Jonah and his "Partner"

Jonah and his
Jonah's Partner | Jane Brewster
Jonah's Partner
Jane Brewster
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The most definitive account of Jonah’s route to Turvey is probably contained in John Higgins’ 1844 entry into his scrapbook of Turvey Abbey. The figure called Jonah, or some say St Peter, is of Portland stone and originally stood in a square tank of water in the centre of a quadrangle forming part of Ashridge House in Buckinghamshire.

Ashridge was originally built in 1283 for the monks of the order of St Augustine, known as Bon Hommes, an order of begging friars from the south of France. Following the disillusion of the Monasteries by Henry V111 the house and grounds were taken over by the Crown. In 1603 Thomas Egerton, then Lord Chancellor, purchased the estate becoming the first Earl of Bridgewater. It is he who is reputed to have had the statue installed in the quadrangle.

John Higgins saw the statue in situ in 1800 and admired both the statue itself and its surroundings. Ashridge underwent a massive reconstruction between 1808 and 1825 and parts of the old building were sold. A Mr Collins, then living at Flamstead House in Hertfordshire purchased the statue but on finding it too heavy to move relinquished his purchase. The statue was then moved to Buckingham where it remained until about 1838.

Jonah moves to Bedford

The statue was then purchased by Mr Prior, a stonemason of Bedford, and taken to his premises on the corner of Bromham Road and Union Street. There, it was seen and recognised by John Higgins who immediately purchased the statue. Mr Higgins gave instructions to Mr Prior to surprise the villagers by installing the statue in its present location in the mill pond on the night 15th April 1844 which he did with the help of his son.

There he stayed until in 1895 when a severe frost caused Jonah to collapse. He was taken to Turvey Abbey where he was cleaned and given a larger base before being returned to his original and present position. Jonah is a Grade II listed monument.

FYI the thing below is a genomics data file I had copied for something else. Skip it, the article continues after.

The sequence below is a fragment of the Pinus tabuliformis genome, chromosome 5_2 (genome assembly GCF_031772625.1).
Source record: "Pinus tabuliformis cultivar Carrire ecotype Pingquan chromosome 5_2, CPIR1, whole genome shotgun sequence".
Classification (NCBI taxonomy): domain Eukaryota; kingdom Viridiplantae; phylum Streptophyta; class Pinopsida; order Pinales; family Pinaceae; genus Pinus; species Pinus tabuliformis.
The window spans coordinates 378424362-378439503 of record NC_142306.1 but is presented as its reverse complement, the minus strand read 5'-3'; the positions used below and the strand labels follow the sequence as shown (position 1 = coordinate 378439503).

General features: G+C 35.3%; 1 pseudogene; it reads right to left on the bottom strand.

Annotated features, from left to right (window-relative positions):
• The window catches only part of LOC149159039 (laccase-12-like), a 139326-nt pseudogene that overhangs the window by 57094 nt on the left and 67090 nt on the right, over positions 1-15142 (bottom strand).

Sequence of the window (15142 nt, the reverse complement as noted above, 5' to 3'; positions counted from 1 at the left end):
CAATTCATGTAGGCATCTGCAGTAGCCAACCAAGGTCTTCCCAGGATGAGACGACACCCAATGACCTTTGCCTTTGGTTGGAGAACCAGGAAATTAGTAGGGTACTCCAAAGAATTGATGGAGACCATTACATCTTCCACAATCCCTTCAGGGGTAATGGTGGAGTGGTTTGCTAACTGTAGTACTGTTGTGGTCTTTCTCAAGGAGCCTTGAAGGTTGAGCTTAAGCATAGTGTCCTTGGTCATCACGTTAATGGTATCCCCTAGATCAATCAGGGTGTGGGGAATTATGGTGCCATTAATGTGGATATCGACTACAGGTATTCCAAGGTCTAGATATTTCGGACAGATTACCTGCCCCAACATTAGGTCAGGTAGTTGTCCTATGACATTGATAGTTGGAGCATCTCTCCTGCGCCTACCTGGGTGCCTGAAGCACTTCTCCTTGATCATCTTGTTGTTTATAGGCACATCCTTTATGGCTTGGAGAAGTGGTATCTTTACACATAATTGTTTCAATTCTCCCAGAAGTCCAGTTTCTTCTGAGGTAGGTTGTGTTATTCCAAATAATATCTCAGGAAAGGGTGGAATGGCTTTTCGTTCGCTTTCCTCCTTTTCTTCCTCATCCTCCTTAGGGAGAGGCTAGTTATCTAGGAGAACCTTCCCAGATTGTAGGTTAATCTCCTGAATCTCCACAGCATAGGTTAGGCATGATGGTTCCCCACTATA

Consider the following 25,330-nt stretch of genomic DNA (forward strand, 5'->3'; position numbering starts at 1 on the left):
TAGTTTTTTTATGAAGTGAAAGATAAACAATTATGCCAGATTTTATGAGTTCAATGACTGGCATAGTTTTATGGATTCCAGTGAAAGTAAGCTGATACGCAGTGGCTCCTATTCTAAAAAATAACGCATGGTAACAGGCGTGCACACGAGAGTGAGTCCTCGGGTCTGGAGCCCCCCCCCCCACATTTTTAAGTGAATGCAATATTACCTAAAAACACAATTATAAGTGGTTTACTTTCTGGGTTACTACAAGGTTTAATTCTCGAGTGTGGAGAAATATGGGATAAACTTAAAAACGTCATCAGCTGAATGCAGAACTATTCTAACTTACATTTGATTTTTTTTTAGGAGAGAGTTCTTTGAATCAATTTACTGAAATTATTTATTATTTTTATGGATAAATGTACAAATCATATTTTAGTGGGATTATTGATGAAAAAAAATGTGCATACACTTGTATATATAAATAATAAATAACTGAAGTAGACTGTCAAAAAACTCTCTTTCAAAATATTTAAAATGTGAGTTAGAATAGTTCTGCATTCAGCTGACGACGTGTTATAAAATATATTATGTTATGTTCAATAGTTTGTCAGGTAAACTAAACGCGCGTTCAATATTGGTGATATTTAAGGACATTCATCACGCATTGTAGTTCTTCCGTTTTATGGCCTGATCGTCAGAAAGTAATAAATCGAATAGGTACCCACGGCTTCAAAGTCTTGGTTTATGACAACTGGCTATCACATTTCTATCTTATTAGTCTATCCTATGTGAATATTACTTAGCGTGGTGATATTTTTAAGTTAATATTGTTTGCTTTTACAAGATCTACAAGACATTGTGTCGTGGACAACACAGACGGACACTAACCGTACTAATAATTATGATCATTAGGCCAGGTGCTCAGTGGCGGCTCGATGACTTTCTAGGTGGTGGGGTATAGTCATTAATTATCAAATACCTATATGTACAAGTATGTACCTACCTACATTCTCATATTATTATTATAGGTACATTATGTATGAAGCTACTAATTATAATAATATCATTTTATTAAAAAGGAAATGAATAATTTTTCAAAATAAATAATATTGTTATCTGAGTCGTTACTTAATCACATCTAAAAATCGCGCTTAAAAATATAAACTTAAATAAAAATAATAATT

The origin of the name “Jonah” for the three-metre-high statue is not known but this Jonah, rather than being eaten by the whale, has him at his feet. There have been many poems written to honour Jonah, but the most appropriate must be that written by Thomas Andrew, known as the Poet of Turvey, in 1914 and which can be found in the article on Thomas Andrew.

Jonah’s Partner

Since 1953 Jonah has had a companion known to many locals as “Eve”. It is the nature of history that we can be more certain as to the provenance of the 1844 Jonah than we can of his 1953 partner. It is agreed that in 1953 the walls of a barn, situated behind the Mill and owned by Mr Dashwood of Holmwood House, had collapsed. On removing the rubble, the workman found a statue.  A newspaper report at the time stated that an elderly villager remembered, some 50 years ago, bringing down two statues, known as Adam and Eve, from Turvey Abbey to the barn. “Eve” has rather sturdy legs and large feet and clearly has a beard and a three-cornered hat. The statue was placed in the mill pond on the 8th and 9th October 1953 to keep Jonah company.

There are currently two theories as to the origins of “Eve”: the first is that when the statue was found it had no head, so another was found and placed on the torso, possibly Adam’s head. The second theory is that the statue is actually Adam, but he was called Eve to provide Jonah with female company.

Whatever the truth, they have become a much-loved sight.

Comments about this page

  • Thank-you Daphne. A bit of a coincidence as I have just uploaded the article regarding your family’s memories from WW2. It is under Topics and can be seen either in People or Turvey Through Time.

    I understand there could be problems with using your full name on the site, so your comment has not been published. Let me know if you are happy for your comment to be published.

    Kindest regards

    By John Warwick (08/06/2019)
  • Many thanks, John, for this article. It has resolved a query in my family resulting from “Uncle Tom Tomkins” persistant statement whenever we passed over Turvey Bridge. He used to say: “That’s where old Jonah lives”. Tom is well into his 95th year, and still has strong and fond memories of his visits to the family in Turvey. He tells me that his main task, before coming of age to join in WW2, was to bike from Elstow to Turvey along the A428, to maintain regular contact with my mother and family.

    By daphne bartram (08/06/2019)

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